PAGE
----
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Ralph Nader > In the Public Interest > Money that corrupts

Philip J. Purcell, chairman of Morgan Stanley, a Wall Street firm under investigation by New York Attorney General, Eliot Spitzer, for deceiving investors, visited Congress recently to peddle an amendment that Spitzer called “incredible”. It would stop all state attorneys generals and state securities regulators from enforcing their securities laws against any company subject to the jurisdiction of the federal Securities and Exchange Commission (SEC).

Is this breathtaking audacity, arrogance or what other words can be used to describe pushing to take the state cops off the securities industry’s beat? Trillions of dollars are looted, defrauded or lost through stock broker and investment banking deceptions, conflicts of interest and outright lying, while enriching the bosses through self-dealing, and the Wall Street lobbyists want to escape even more from any law and order that means business to protect innocent investors.

If you wonder how any Senator or Representative, knowing about what Business Week magazine called the current “corporate crime wave,” can even tentatively entertain supporting Mr. Purcell’s pre-emption of state authority, consider what was going on during the evening of June 19th at Washington, D.C.’s Convention Center. There, a large wealthy crowd of 6400 Republicans and lobbyists paid $2500 each to dine and be entertained with President George W. Bush. They raised over $30 million for the Party. Soon the Democrats will have their big bash with many of the same influence-peddlers buying the same tables.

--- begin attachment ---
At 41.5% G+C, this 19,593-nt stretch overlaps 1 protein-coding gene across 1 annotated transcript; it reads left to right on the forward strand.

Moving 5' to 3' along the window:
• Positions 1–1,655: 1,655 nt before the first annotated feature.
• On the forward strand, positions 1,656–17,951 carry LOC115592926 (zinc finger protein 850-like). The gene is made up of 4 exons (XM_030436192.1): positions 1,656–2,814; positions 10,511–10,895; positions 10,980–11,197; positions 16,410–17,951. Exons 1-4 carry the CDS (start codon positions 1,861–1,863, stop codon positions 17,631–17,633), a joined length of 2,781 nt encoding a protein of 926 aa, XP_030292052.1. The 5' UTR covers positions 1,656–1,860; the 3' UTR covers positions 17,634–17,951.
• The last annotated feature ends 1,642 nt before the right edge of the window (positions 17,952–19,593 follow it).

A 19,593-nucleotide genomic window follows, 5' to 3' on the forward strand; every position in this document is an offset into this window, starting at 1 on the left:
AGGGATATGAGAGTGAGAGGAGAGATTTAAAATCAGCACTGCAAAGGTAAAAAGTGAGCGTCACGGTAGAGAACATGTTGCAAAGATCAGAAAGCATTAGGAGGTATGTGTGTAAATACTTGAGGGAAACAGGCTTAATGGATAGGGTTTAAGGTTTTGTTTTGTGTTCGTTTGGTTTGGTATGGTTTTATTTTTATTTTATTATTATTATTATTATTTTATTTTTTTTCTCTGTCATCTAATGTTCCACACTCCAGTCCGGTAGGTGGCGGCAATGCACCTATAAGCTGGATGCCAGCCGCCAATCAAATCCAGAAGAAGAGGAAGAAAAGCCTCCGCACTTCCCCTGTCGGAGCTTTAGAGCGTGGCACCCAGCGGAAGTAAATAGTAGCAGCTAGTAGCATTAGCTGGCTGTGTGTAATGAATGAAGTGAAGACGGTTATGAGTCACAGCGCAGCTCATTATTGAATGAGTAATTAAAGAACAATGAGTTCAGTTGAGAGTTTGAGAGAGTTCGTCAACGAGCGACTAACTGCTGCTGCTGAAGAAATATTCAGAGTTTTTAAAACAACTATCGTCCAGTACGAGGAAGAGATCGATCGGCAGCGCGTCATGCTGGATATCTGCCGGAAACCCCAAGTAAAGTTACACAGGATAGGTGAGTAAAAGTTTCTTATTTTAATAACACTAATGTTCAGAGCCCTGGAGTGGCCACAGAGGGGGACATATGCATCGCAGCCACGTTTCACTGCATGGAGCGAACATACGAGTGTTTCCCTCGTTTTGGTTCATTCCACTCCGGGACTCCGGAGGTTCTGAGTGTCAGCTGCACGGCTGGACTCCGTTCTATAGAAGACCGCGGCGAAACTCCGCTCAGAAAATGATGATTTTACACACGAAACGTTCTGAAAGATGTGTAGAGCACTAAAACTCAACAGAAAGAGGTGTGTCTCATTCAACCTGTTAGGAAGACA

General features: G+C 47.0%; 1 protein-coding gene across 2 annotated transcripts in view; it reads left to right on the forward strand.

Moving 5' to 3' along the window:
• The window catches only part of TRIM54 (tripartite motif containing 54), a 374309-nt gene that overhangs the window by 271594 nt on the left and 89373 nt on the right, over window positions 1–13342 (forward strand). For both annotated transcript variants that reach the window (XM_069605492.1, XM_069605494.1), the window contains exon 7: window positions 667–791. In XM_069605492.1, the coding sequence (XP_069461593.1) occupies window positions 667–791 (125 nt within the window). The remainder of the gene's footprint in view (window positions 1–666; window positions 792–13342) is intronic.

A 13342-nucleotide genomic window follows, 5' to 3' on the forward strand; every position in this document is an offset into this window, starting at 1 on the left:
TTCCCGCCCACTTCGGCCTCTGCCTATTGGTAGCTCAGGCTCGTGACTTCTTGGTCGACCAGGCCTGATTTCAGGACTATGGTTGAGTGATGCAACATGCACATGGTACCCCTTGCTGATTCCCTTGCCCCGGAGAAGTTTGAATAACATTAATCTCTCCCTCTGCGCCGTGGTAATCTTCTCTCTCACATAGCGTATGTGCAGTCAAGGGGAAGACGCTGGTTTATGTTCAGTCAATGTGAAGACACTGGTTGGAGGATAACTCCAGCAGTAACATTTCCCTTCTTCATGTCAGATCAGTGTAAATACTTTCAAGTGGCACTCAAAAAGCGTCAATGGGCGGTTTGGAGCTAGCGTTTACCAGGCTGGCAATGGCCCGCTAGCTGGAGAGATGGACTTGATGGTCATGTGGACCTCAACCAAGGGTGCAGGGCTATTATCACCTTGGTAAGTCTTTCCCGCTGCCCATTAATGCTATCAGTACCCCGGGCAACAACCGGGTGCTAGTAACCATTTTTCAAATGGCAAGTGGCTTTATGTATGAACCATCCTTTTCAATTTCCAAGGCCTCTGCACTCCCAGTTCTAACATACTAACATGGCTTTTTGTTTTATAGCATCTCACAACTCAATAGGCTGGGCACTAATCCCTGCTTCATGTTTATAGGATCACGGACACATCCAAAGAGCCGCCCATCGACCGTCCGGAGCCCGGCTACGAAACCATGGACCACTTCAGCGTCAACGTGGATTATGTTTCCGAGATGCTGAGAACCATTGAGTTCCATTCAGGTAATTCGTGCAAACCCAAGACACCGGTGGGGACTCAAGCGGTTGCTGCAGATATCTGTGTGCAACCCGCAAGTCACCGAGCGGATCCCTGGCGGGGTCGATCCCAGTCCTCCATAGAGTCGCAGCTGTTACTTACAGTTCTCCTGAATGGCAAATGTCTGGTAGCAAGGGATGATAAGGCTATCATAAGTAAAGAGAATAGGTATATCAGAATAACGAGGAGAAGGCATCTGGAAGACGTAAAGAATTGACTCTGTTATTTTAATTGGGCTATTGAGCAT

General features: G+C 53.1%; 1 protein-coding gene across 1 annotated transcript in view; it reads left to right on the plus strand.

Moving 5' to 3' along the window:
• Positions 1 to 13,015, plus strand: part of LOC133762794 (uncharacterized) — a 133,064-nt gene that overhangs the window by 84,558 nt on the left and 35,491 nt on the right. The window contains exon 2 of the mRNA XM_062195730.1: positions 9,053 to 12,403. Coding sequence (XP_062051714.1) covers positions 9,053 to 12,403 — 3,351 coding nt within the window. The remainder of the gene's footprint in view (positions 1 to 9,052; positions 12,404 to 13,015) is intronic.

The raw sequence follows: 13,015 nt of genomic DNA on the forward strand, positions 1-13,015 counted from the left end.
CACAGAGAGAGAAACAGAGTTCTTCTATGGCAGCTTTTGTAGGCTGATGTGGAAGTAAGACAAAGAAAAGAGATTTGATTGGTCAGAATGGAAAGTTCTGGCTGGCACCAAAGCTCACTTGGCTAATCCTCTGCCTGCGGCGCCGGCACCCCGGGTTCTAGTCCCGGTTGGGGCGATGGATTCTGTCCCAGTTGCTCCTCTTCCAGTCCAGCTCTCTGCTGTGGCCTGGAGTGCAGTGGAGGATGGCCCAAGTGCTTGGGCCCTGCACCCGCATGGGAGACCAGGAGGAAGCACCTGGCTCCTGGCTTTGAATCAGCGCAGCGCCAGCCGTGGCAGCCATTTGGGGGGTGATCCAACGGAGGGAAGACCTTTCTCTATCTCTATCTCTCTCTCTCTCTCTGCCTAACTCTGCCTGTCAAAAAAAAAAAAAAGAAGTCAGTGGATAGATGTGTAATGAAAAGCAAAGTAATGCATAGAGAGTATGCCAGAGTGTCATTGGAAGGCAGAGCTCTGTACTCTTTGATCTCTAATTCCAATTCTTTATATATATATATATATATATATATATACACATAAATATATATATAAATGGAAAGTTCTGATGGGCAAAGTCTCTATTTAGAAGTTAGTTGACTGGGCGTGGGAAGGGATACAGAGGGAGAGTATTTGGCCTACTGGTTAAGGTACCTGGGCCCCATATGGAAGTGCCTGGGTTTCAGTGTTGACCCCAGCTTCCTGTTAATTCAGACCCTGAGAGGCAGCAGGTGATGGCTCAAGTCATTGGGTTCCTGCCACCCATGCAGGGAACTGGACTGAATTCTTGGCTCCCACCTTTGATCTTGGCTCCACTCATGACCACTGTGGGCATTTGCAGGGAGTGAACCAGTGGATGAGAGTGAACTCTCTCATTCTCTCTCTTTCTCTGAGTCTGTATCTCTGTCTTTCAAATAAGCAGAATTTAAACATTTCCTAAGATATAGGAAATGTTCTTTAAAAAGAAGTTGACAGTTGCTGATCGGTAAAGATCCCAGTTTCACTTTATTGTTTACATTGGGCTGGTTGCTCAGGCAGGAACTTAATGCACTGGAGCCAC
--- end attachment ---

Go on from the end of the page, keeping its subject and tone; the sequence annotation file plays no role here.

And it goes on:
Masticating herb tenderloin, washed down with merlot/cabernet and topped off with miniature raspberry paves, many Republican members o fCongress chortled with the monetized minds of many corporate and industry representatives. Included among them was Morgan Stanley, J.P. Morgan Chase, Citigroup, Ernst & Young, the Bond Market Association, Fidelity Investments, and, of course, the powerful Securities Industry Association.

Corrupt money controlling politicians is the antithesis of deciding issues on the merits in a democracy. But corrupt money is the narcotic of most politicians, while public funding of public elections is their fumigator.

The most craven of politicians, like Senator Mitch McConnell (R-KY), say that the American people really don’t care about campaign finance reform because the polls show this abstract-phrased topic way down on their list of concerns. The same polls show people worrying about social security, prescription drug prices, living wages, environment, and health insurance. Well, dirty money in politics endangers all these concerns and many more. It steals the government from its people, demoralizes citizens who feel more powerless and discourages good candidates from running for elective office.

So when the New York Times reports that proposals to go after these corporate crimes and prevent future depletions of pensions and investor equities are stalled in Congress by the crooks lobby, chalk up a lot of their success to the checks they write for the legislators’ campaigns.

About eighty percent of the hundreds of millions of dollars poured into Congressional campaigns and their occasional formidable opponents come from business interests.

Imagine the decay of our Congress. While the mainstream press is headlining daily the large and deep patterns of corporate crime, fraud and abuse, the Congress has done nothing yet except fiddle, faddle or often move bills in the House that weaken existing legal protections, not strengthen them.

What of President George W. Bush. He has contented himself with a ten point list of prudent business practices and responsibilities that he sent up to Congress earlier this year. He has not provided even modestly regular attention and muscle by the White House even with his own Republicans.

If you want to see the rising of workers and other citizens mobilizing to make Congress pay attention and join with them, check with